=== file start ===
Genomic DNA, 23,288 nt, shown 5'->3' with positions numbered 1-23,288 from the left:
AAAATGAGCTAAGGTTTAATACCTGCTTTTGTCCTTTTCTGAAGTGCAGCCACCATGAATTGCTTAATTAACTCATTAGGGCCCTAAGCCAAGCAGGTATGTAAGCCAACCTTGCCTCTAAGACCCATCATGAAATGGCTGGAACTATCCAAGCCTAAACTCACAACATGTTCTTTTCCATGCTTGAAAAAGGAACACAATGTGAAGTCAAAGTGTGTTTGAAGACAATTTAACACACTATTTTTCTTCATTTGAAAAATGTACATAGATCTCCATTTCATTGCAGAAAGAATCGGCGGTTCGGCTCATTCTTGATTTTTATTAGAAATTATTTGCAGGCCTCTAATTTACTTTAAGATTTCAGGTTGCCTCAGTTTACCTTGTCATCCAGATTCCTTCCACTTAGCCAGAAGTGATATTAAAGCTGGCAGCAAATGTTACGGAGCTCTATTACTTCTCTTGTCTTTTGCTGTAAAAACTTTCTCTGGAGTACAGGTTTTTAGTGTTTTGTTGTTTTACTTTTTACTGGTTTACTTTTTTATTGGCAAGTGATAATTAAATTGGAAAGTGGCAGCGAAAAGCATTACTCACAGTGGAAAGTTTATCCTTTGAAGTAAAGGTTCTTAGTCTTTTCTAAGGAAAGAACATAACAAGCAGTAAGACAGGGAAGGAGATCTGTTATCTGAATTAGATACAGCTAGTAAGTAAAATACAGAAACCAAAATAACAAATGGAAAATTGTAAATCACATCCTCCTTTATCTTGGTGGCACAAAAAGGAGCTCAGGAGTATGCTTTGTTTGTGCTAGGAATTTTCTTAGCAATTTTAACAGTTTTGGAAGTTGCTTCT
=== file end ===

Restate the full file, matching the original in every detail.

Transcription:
Genomic DNA, 23,288 nt, shown 5'->3' with positions numbered 1-23,288 from the left:
AAAATGAGCTAAGGTTTAATACCTGCTTTTGTCCTTTTCTGAAGTGCAGCCACCATGAATTGCTTAATTAACTCATTAGGGCCCTAAGCCAAGCAGGTATGTAAGCCAACCTTGCCTCTAAGACCCATCATGAAATGGCTGGAACTATCCAAGCCTAAACTCACAACATGTTCTTTTCCATGCTTGAAAAAGGAACACAATGTGAAGTCAAAGTGTGTTTGAAGACAATTTAACACACTATTTTTCTTCATTTGAAAAATGTACATAGATCTCCATTTCATTGCAGAAAGAATCGGCGGTTCGGCTCATTCTTGATTTTTATTAGAAATTATTTGCAGGCCTCTAATTTACTTTAAGATTTCAGGTTGCCTCAGTTTACCTTGTCATCCAGATTCCTTCCACTTAGCCAGAAGTGATATTAAAGCTGGCAGCAAATGTTACGGAGCTCTATTACTTCTCTTGTCTTTTGCTGTAAAAACTTTCTCTGGAGTACAGGTTTTTAGTGTTTTGTTGTTTTACTTTTTACTGGTTTACTTTTTTATTGGCAAGTGATAATTAAATTGGAAAGTGGCAGCGAAAAGCATTACTCACAGTGGAAAGTTTATCCTTTGAAGTAAAGGTTCTTAGTCTTTTCTAAGGAAAGAACATAACAAGCAGTAAGACAGGGAAGGAGATCTGTTATCTGAATTAGATACAGCTAGTAAGTAAAATACAGAAACCAAAATAACAAATGGAAAATTGTAAATCACATCCTCCTTTATCTTGGTGGCACAAAAAGGAGCTCAGGAGTATGCTTTGTTTGTGCTAGGAATTTTCTTAGCAATTTTAACAGTTTTGGAAGTTGCTTCT